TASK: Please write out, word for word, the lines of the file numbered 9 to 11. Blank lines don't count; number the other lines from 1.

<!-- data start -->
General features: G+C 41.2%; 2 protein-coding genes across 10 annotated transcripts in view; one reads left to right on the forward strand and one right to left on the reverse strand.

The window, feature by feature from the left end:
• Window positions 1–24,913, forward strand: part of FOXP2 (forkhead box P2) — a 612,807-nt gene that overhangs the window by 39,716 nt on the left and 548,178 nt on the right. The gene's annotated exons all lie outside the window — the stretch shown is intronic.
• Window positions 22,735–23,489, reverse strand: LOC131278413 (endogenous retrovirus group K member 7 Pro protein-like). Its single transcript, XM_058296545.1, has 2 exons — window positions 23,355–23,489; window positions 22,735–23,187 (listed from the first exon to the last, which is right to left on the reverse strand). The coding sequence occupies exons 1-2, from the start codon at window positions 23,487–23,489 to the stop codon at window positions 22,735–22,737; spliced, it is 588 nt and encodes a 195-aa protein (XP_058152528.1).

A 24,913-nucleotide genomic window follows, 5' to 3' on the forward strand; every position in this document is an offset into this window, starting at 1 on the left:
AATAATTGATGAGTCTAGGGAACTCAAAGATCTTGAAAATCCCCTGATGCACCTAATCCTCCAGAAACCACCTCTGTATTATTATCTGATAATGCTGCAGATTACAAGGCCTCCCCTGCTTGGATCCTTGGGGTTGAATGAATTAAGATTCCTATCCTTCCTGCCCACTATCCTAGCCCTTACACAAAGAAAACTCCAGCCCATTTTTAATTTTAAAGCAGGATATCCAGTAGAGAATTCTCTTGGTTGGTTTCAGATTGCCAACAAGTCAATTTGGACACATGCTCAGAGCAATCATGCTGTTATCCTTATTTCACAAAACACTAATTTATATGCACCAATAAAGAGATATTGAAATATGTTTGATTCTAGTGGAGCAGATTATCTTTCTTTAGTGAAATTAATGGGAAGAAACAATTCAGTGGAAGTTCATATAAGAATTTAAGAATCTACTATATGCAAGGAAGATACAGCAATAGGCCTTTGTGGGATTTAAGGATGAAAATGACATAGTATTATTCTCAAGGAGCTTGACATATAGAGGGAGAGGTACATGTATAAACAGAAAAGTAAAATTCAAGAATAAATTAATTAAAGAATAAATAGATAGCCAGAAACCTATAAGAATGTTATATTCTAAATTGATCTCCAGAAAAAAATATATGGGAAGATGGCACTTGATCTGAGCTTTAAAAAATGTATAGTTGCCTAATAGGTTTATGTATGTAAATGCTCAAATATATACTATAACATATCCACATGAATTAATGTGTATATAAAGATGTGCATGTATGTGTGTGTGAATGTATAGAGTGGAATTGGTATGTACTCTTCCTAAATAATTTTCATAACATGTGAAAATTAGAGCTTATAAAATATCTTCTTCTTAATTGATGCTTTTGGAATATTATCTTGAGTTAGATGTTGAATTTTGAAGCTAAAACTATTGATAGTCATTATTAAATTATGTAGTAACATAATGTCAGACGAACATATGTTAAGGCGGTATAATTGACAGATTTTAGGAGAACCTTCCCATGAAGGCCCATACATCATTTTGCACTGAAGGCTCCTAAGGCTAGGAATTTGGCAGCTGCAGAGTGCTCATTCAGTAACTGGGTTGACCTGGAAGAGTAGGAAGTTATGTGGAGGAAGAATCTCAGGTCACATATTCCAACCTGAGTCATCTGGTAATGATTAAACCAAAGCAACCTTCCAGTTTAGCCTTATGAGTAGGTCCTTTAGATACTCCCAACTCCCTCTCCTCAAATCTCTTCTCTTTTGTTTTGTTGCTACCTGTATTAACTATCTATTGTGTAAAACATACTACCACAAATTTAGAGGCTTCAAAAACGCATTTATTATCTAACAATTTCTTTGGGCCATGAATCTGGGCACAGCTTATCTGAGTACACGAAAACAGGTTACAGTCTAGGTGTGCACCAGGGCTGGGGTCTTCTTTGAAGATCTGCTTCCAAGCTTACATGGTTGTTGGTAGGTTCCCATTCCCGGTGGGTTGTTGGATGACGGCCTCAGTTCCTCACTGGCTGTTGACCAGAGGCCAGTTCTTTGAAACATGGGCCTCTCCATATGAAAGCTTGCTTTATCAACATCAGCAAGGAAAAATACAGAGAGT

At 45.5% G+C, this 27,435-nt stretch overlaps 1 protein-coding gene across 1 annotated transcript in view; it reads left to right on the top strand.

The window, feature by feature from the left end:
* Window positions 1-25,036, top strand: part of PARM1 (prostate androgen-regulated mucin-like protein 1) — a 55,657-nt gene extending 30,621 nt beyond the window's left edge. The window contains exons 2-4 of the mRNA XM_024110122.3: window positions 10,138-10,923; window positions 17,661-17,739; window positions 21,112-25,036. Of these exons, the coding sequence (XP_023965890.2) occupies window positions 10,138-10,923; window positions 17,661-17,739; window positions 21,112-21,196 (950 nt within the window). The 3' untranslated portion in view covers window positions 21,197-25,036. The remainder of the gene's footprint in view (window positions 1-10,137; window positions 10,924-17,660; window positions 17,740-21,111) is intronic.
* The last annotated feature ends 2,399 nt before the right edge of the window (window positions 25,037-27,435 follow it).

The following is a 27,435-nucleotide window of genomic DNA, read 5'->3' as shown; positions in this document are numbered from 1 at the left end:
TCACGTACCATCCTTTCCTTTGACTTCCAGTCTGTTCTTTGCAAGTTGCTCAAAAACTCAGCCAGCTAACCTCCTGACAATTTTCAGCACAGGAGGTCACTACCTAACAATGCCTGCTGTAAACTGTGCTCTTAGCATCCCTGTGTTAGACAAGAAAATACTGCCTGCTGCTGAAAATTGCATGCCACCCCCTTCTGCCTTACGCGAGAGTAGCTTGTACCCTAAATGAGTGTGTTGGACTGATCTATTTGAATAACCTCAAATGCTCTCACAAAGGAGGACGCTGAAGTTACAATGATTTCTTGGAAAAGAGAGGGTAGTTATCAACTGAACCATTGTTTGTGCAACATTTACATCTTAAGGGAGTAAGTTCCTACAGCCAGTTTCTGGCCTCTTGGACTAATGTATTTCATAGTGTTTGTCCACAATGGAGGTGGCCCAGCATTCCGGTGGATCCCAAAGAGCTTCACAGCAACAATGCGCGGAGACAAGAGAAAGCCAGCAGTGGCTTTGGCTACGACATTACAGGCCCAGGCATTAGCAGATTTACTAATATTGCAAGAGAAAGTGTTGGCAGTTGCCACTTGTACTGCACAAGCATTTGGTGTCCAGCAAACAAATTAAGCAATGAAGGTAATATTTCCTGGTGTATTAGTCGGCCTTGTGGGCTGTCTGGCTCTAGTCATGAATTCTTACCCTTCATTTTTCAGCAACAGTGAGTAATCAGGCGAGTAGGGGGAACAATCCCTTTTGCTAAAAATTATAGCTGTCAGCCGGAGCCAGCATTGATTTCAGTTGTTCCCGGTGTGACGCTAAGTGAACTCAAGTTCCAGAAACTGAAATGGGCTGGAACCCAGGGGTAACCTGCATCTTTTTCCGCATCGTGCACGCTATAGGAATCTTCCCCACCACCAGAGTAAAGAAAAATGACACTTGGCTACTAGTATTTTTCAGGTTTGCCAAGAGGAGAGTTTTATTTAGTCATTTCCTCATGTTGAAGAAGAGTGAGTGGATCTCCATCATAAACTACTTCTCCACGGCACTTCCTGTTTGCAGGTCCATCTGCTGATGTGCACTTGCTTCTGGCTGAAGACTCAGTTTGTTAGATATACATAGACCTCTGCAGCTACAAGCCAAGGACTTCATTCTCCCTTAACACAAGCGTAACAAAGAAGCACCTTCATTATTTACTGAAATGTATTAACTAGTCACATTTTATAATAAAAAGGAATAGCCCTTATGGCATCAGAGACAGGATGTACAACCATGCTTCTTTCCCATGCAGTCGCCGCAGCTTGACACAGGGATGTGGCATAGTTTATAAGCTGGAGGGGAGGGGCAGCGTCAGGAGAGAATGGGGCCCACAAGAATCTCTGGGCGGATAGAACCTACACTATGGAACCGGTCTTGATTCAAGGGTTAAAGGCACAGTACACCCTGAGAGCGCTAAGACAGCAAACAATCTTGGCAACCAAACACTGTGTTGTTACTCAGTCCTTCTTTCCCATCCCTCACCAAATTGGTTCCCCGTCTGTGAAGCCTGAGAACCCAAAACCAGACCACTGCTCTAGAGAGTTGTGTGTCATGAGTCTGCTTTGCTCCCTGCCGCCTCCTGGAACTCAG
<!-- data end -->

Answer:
* Window positions 1-25,036, top strand: part of PARM1 (prostate androgen-regulated mucin-like protein 1) — a 55,657-nt gene extending 30,621 nt beyond the window's left edge. The window contains exons 2-4 of the mRNA XM_024110122.3: window positions 10,138-10,923; window positions 17,661-17,739; window positions 21,112-25,036. Of these exons, the coding sequence (XP_023965890.2) occupies window positions 10,138-10,923; window positions 17,661-17,739; window positions 21,112-21,196 (950 nt within the window). The 3' untranslated portion in view covers window positions 21,197-25,036. The remainder of the gene's footprint in view (window positions 1-10,137; window positions 10,924-17,660; window positions 17,740-21,111) is intronic.
* The last annotated feature ends 2,399 nt before the right edge of the window (window positions 25,037-27,435 follow it).

The following is a 27,435-nucleotide window of genomic DNA, read 5'->3' as shown; positions in this document are numbered from 1 at the left end: